'The Fourth of July' Now Available as an Audio Book

Hilarious Novella Chronicles a Summer Vacation Gone Very Wrong

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| Source: Kevin Dowd

WEST HARTFORD, Conn., July 2, 2014 (GLOBE NEWSWIRE) -- The Fourth of July, a hilarious novella written by Kevin Dowd and published in paperback by Roundabout Press, is now available as an audio book — just in time for the long holiday weekend. Multiple formats can be downloaded from the author's website, kevindowd.com, at no cost. A Kindle version is also available.

Read by an ensemble cast, The Fourth of July is the laugh-out-loud story of a summer vacation gone very wrong. It's the perfect "beach read" for anyone planning a vacation this summer or just dreaming of one.

It's summer 1974 on an island off the coast of Connecticut, and all Jack Smith wants is a vacation like he enjoyed in his youth: swimming, sailing and sunshine. But Jack finds his summer plans quickly spiraling out of control. His estranged wife follows him to the island looking for money. The priest and constable are conspiring his ruin. And the local Lolita is intent upon seducing him. Jack suddenly has more problems than he can handle, and he deals with them the only way he knows how: with rum and romance, all leading to a calamitous Fourth of July in Kevin Dowd's hilarious first novel.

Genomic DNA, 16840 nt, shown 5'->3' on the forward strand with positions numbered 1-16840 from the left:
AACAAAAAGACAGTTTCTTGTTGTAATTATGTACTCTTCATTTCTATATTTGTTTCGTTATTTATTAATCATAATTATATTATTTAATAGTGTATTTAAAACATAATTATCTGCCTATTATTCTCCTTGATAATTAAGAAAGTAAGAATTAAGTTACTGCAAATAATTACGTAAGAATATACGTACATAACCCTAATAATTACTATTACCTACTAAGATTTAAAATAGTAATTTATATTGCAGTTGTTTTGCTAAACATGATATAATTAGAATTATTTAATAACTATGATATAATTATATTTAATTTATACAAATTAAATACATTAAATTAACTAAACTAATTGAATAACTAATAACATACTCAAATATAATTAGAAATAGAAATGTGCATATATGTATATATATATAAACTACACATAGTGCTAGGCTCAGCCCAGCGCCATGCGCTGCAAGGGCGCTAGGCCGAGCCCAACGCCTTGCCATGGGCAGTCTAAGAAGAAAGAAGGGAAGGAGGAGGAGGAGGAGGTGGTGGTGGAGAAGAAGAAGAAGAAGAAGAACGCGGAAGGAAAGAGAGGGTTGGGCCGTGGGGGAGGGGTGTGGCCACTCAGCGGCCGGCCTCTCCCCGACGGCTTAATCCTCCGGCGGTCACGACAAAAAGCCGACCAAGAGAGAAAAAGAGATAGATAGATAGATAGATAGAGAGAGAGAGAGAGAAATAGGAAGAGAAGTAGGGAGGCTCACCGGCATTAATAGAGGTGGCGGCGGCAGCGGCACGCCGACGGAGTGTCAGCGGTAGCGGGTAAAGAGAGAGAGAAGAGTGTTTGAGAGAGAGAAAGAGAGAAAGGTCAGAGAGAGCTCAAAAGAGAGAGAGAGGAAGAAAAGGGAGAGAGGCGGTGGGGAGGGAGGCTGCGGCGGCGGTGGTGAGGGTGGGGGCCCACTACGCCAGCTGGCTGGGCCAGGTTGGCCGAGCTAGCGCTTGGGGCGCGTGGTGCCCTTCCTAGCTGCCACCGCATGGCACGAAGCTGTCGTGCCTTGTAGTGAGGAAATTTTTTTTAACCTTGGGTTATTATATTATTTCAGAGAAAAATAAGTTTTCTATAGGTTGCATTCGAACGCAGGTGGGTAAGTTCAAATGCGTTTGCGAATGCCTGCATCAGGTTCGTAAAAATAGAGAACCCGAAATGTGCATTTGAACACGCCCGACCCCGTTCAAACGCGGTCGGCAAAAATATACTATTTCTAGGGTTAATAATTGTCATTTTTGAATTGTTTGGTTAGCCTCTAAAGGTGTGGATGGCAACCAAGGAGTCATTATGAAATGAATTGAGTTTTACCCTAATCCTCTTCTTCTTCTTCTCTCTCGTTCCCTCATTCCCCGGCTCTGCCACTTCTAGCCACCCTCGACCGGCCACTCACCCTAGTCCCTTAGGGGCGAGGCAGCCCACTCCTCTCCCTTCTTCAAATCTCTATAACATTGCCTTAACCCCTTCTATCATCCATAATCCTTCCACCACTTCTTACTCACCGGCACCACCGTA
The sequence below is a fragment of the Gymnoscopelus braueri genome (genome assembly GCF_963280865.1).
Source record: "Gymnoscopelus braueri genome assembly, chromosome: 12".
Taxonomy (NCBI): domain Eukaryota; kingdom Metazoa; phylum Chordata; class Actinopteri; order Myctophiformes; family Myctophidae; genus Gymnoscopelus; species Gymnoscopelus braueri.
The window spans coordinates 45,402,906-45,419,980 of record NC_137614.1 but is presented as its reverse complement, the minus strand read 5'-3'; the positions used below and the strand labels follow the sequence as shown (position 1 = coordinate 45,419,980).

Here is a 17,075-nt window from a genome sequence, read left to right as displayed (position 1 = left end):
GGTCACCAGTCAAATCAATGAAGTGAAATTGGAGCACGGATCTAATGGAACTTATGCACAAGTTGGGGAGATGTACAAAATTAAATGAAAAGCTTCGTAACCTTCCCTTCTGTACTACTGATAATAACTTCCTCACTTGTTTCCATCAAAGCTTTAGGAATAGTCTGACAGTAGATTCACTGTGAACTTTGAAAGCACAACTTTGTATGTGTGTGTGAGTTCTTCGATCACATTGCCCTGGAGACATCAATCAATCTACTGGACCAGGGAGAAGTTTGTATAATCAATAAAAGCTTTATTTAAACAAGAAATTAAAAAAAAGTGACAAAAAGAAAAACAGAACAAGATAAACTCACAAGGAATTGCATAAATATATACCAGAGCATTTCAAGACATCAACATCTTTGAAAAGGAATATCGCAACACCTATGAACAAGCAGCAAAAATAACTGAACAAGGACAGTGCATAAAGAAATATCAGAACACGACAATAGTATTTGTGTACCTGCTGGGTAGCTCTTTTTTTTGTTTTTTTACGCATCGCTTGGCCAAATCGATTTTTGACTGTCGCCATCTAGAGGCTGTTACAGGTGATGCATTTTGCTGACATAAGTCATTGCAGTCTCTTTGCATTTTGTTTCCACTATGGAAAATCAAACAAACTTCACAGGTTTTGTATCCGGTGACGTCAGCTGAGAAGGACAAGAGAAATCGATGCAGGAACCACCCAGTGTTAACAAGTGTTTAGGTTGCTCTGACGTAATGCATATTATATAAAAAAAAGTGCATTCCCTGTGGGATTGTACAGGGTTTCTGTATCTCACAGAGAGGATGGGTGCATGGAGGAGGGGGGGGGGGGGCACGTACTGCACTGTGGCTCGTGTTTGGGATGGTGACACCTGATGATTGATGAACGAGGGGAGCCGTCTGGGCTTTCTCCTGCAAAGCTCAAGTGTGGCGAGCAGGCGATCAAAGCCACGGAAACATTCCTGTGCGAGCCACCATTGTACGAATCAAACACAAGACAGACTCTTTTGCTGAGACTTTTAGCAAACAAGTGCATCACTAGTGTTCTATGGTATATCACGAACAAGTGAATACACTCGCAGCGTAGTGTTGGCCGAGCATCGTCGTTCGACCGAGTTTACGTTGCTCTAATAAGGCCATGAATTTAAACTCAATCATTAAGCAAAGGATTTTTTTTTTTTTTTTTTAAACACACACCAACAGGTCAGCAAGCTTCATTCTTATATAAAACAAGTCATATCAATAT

Praise for The Fourth of July:

"The Fourth of July" reminded me of such gin-soaked comic classics as "A Confederacy of Dunces" and "The Ginger Man." Dowd's hero, Jack Smith, joins the rank of those lovable rogues, a man who spends his summer tippling into all sorts of trouble with only the best intentions. I laughed out loud.
— Rand Richards Cooper, author "The Last to Go."

It only takes a minor event — that one extra drink, a nosy neighbor rapping on the front door, an alienated spouse's unexpected entrance — to spark the collapse of a relaxing summer escape... And that's what makes "The Fourth of July" enjoyable: the constant feeling that we're experiencing a long-lost Saturday afternoon matinee designed to provide a few laughs and a couple hours of zany diversion.
—   Benjamin Woodward, Rain Taxi Review of Books

Were this a film, the parts would be played by Chevy Chase and Catherine O'Hara. Jack returns to the island for the holiday weekend in 1974 (think Mungo Jerry, no cell phones, no texting, no Internet) to nurse the psychic wounds of middle age, little suspecting that all hell would soon break loose.
—   Alan Bisbort, The Advocate

Contact the Author:
Kevin Dowd
dowd@atlantic.com

Media Inquiries: 
Cheryl Cooper
Cooper Marketing Solutions
(813) 908-2131
ccooper@coopermktg.com